Managing the Supply Chain
Whatever your role with the railroad, it will probably change depending on the project at hand. This section discusses the different user types for the information we provide.
Different Roles... Different Needs
Practical users need rail rate information to solve a practical problem now.
Academic users work on major projects, requiring weeks or months of research.
The practical user needs to make a decision now and will use our rail rate data to make that decision. Practical users include shippers, receivers, warehouses, transloaders, and 3PL’s.
Shippers pay the railroad, so they are concerned with how much they pay, and how much of the rate to pass on to the receiver. Knowing the rate during negotiations decreases uncertainty and increases profitability.
Receivers ultimately pay the freight and need to know that the portion of the landed cost that they pay towards rail freight is reasonable.
Warehouses, transloaders and 3PL’s sell a package of services to reduce costs: rail for longer hauls of higher volume, offsite warehousing, and last mile trucking for higher service levels. Knowing rail rates when building the package builds confidence in the services they offer.
Practical users could use our service on their phone to query a rate request while sitting with their new client. When the question comes up “how much do you think rail freight would cost,” you’ll have the answer in hand in seconds.
Practicals need to know that railroads employ Protected Profitability to reduce rate-cannibalism. When railroads are asked to quote a new (replacement) route they check the profit of the current route. That profit, regardless of all other factors, will be protected by being added to the cost of the new route. In other words, your railroad market manager is not going to lose his profit just because you are trying to save money using a new source.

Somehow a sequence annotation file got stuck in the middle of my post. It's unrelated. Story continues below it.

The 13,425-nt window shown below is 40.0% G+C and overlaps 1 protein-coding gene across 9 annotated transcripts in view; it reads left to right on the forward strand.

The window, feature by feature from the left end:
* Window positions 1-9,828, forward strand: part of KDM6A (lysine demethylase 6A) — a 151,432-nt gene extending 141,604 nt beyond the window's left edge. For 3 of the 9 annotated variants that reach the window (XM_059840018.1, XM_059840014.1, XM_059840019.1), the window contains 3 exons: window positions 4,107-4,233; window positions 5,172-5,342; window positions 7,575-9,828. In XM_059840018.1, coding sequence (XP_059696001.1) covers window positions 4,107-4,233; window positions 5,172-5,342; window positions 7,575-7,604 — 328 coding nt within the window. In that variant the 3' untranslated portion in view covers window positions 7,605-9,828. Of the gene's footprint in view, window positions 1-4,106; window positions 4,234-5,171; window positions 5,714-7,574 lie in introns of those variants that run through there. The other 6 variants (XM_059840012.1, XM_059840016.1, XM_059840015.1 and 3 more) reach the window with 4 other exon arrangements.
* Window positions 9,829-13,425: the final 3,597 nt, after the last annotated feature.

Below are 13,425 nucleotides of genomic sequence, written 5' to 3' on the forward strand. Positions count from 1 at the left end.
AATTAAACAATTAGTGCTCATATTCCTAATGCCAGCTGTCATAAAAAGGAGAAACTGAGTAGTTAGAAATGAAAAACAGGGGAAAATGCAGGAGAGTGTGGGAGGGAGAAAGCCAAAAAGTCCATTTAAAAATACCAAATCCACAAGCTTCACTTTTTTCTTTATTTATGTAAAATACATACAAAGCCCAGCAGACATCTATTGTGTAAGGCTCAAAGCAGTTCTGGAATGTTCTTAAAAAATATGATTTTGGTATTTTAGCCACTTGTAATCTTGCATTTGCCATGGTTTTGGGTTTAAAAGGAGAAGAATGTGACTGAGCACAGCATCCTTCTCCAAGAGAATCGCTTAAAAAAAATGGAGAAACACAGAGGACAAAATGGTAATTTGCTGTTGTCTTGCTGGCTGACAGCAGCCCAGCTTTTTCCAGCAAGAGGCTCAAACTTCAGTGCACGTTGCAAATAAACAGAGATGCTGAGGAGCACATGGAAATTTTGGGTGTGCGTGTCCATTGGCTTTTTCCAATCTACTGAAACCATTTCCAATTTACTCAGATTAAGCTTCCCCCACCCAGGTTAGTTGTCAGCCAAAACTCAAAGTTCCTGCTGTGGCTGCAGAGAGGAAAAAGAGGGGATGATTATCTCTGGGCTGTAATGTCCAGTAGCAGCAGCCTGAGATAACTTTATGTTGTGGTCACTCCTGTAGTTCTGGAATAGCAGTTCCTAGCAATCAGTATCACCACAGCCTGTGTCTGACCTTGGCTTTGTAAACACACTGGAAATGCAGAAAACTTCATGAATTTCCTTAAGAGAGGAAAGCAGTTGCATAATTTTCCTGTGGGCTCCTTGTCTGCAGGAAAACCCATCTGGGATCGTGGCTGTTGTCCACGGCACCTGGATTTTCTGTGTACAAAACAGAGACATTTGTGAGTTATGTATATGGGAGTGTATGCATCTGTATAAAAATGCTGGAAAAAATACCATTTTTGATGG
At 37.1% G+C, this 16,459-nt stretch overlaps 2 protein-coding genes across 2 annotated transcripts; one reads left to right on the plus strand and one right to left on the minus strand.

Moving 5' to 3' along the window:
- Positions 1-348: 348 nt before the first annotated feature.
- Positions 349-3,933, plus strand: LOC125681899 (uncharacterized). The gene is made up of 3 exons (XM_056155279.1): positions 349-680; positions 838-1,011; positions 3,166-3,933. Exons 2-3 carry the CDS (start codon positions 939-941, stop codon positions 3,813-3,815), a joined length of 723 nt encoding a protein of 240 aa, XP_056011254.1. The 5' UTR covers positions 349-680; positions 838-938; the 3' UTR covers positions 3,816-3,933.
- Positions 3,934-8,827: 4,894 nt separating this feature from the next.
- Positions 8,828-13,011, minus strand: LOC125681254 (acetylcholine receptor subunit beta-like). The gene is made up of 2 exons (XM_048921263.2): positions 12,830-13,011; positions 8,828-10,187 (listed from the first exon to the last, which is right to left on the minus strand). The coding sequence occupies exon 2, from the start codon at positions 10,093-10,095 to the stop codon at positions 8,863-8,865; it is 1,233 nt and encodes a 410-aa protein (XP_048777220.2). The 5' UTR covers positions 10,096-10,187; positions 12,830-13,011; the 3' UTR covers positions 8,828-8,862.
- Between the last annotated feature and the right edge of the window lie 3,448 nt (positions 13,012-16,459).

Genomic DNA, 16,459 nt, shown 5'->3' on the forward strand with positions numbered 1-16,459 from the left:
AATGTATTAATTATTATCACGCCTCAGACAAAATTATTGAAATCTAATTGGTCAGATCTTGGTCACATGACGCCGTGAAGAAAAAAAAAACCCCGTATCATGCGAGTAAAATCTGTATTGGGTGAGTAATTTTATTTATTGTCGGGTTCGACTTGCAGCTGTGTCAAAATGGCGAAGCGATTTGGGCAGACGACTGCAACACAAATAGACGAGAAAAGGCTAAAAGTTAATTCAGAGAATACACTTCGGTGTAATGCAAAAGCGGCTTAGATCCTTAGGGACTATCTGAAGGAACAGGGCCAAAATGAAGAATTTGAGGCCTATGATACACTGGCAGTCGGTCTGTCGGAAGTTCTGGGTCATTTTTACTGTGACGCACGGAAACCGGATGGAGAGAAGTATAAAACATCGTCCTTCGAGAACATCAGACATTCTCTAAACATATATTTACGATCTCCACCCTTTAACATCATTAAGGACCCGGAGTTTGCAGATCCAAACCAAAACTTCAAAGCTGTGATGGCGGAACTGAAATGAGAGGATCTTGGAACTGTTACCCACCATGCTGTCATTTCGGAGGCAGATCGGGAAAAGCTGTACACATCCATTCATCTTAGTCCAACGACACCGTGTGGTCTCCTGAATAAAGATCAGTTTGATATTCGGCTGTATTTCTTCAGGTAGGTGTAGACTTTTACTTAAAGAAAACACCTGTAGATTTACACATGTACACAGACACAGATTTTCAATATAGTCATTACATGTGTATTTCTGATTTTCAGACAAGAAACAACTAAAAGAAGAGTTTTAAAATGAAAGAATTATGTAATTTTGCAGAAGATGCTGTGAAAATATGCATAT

The Academic user is exploring options and evaluating scenarios for likely outcomes. Generally there is more at stake and a long term view is considered. Academic users include corporate executives, government agencies, and universities and consultants.
The C-suite is concerned with service levels first and costs second. Service levels fluctuate based on customers willingness to pay. Therefore supply chains grow and shrink in complexity and calculations may include thousands of OD pairs. A concern when committing resources is becoming captive. Our rates show the entire range of rates paid to help you understand the elasticity of the market.
Government agencies consider positive and negative externalities such as economic development, employment, highway congestion, and environmental impact. These studies weigh benefits to society against the costs of creating the benefits. Rail activities have a major impact on local and regional agencies and knowing rail costs vs other modes and options provide the basis for policy making.
Universities and consultants often solve the same problem; one taking a theoretical approach and the other making a more pragmatic approach. Pragmatic topics include network design and site selection to increase service levels and reduce costs. Theoretical topics have a much wider span and include national security, education awarding of grants, new technology, etc.
Academics take a long term view. New tracks and facilities may last 40 years, while ports may still be standing thousands of years from now and be the center of economic activity for an entire region. Therefore, price trends may be more important than todays current price. Many a captive customer understand that slow and steady price increases they’ve experienced since the beginning the rail renaissance.